This time last year I had just finished my first marathon ultra trail race. After over 14 hours of running in the cold, wet and fog shrouded mountains of the Sierra de Grazalema, I told myself I would never repeat the experience.
A year later, I sit here typing at home, in Prado del Rey, looking out the window at those same mountains, with contentment and a little pride, having finished my second ultra.
UTSB, or Ultra Trail Sierras del Bandolero, is a mountain ultra distance trail running event featuring two race distances.
The ‘Queen’ race is the 166km distance, with 6,600m of positive elevation. It starts in Prado del Rey, Andalusia, Spain, and continues all the way to Ronda before looping back to the same starting point.
The shorter distance, the Bandolerita, is 87km in length with 3,800m uphill, and the same downhill. It also starts in Prado del Rey and follows the same route as the Bandolero before looping back at Villaluenga del Rosario, passing through the most stunning parts of the National Park, Sierra de Grazalema.
On 3 March 2018, I attempted the Bandolerita for a second time.
The whole week leading up to the event it poured rain, which meant another year of wet and ridiculously muddy conditions. A big positive was that it wasn’t as cold as in 2017.
The Bandolerita course was modified to 81km for participant’s safety, cutting out some very steep and slippy sections. The Bandolero course suffer a big last minute modification, being cut to only 117km, because of overflowing rivers. Eventually, early morning Sunday, the race would be cut short for all runners who had not yet passed the river at El Bosque, which also overflowed.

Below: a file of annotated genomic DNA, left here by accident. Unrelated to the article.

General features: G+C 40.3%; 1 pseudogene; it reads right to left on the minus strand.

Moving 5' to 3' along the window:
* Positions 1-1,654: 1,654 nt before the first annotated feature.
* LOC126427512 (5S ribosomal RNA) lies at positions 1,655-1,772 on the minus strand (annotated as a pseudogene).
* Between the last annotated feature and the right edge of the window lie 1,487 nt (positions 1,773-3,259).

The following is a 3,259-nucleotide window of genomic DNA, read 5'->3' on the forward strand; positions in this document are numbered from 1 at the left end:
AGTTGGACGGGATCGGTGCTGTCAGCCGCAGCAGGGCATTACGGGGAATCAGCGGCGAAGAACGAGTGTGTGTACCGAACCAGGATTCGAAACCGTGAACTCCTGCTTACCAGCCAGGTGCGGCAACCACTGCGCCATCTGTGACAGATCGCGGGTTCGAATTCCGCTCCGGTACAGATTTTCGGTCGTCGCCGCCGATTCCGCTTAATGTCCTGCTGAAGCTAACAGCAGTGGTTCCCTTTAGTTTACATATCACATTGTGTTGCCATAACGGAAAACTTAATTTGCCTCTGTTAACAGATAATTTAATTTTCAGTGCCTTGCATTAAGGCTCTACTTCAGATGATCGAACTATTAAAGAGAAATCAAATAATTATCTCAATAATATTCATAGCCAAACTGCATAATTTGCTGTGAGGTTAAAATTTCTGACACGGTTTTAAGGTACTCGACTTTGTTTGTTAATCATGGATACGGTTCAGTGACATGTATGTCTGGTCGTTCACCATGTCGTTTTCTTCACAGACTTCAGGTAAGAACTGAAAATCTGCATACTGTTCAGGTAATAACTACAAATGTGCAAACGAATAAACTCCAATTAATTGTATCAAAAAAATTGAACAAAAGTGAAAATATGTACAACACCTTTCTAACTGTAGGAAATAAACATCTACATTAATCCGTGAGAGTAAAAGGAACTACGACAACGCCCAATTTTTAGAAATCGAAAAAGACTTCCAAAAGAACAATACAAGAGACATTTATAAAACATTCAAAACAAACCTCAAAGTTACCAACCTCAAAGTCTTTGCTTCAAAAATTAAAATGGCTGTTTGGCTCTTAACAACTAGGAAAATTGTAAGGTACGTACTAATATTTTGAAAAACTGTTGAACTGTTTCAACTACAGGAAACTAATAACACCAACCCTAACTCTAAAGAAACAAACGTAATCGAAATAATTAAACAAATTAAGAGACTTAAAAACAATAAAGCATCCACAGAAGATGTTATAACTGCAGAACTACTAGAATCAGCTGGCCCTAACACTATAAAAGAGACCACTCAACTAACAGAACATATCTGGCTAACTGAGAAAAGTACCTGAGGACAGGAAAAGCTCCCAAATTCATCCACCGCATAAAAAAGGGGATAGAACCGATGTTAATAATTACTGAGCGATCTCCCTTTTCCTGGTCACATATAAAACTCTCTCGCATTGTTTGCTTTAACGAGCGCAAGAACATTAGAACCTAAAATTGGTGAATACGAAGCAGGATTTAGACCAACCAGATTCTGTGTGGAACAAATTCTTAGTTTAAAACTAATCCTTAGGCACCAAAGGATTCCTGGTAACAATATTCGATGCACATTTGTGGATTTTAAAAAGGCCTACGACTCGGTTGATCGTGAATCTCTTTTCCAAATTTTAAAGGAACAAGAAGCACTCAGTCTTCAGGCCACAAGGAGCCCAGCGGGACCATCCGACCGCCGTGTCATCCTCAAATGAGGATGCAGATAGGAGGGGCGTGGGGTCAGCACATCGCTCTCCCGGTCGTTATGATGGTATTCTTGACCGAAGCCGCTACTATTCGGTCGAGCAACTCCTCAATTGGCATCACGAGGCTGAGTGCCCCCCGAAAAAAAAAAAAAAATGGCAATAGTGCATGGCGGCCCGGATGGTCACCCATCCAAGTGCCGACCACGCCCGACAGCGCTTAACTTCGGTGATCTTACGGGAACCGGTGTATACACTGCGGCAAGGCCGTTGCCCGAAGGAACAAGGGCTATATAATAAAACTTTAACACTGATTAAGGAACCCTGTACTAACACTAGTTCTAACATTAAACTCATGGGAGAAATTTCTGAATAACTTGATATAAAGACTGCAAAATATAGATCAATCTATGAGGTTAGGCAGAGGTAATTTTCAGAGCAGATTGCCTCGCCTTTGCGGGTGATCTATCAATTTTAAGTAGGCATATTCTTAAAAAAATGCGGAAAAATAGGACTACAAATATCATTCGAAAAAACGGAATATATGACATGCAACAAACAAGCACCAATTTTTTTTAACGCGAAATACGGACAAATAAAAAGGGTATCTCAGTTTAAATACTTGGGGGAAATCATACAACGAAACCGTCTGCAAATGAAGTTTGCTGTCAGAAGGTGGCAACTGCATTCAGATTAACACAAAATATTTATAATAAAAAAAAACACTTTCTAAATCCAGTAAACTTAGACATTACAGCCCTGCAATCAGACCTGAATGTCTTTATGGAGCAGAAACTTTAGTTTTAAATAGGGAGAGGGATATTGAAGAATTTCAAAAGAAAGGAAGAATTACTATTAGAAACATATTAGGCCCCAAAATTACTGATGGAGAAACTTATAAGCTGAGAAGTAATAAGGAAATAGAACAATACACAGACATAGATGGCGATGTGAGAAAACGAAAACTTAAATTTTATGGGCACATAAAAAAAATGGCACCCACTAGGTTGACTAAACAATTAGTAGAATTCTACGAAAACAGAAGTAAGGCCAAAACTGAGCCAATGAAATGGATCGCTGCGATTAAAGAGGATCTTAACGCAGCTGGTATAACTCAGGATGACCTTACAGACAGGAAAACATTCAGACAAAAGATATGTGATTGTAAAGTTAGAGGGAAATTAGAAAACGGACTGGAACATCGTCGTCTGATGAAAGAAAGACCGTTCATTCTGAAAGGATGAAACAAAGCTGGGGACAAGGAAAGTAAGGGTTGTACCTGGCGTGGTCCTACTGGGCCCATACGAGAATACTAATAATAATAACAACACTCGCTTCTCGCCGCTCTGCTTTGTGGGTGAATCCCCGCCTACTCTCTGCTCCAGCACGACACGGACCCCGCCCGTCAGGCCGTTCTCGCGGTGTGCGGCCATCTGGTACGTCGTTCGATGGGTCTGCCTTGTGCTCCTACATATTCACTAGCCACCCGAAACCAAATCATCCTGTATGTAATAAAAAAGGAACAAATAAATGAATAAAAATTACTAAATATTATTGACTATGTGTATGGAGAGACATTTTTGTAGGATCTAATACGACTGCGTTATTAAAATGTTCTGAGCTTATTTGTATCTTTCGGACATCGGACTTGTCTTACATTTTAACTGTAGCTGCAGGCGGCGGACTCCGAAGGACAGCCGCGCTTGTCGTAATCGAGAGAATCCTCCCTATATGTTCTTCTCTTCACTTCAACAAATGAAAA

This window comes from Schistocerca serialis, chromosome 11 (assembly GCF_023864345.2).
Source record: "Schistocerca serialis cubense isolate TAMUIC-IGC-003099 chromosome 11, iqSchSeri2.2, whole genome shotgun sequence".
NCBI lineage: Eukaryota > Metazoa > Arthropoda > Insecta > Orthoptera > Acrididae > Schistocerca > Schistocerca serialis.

The organisation, Club Tritón, definitely had challenging decisions to make. I can say for my experience, I felt our safety was put first, and a shortened course is infinitely better than cancelation. I think I can speak for almost all ultra runners when I say that we would prefer to try to race in almost any weather conditions than not race at all.
I felt completely prepared come race day. I learned an incredible amount from last year’s race and made many adjustments to my training which I’ll share in a separate post.
We set out at 11am without any rain. I actually got too warm and removed my hat, gloves and wind breaker after around the first 10km.
I could feel the adrenaline flowing. It numbed my senses some and made it more difficult to read my body. Was I going out too fast? I focused my my breathing and tried to settle into to a rhythm.
I ran all hills from Prado del Rey to El Bosque, something I couldn’t have imagined doing in 2017.
Like most, I skipped the first aid station in El Bosque, planning to have my first pit stop in Llanos del Campo. Someone shouted as I passed “16th place!”. I didn’t necessarily want to know just yet, being only one hour in. I worried again I was going too quickly.
I hit the first steep hills climbing out of El Bosque and felt my legs aching. They felt tired. I had planned my training taper well and should have been in near perfect form this day, but for whatever reason, my legs felt tired. I had experienced this on some training runs. I’d slept well, and felt I’d recovered well from my last training session, but for a seemingly mysterious reason, things were harder on some days.
At least I’d seen from training that I could still move well on these days, but it meant a little suffering. I accepted my condition and pushed on.
I arrived at my first aid station stop, Llanos del Campo, one or two minutes ahead of my fasted predicted time, 2 hours 19 minutes. That was a good sign, although I was not enjoying myself much. It still was still hard work and I prayed my legs would recover.
I was so lucky to have my family visiting from Ireland to support me. My wife, mom, sister and little niece were all at the first pit stop waiting for me. It was so good to see them.
They had my supplies ready to go. We swapped empty bottles with full ones and in under two minutes I set off again. I skipped the next aid station at Puerto del Boyar and pressed on towards Villaluenga.
The first half of the race proved the most challenging. I reminded myself that I could just stop at the next aid station. I didn’t have to do this. I thought about how silly and ridiculous racing is. The first mental challenge of the day. Now my adductors felt like they were going to cramp. I’d never felt that before. What was going on with my legs…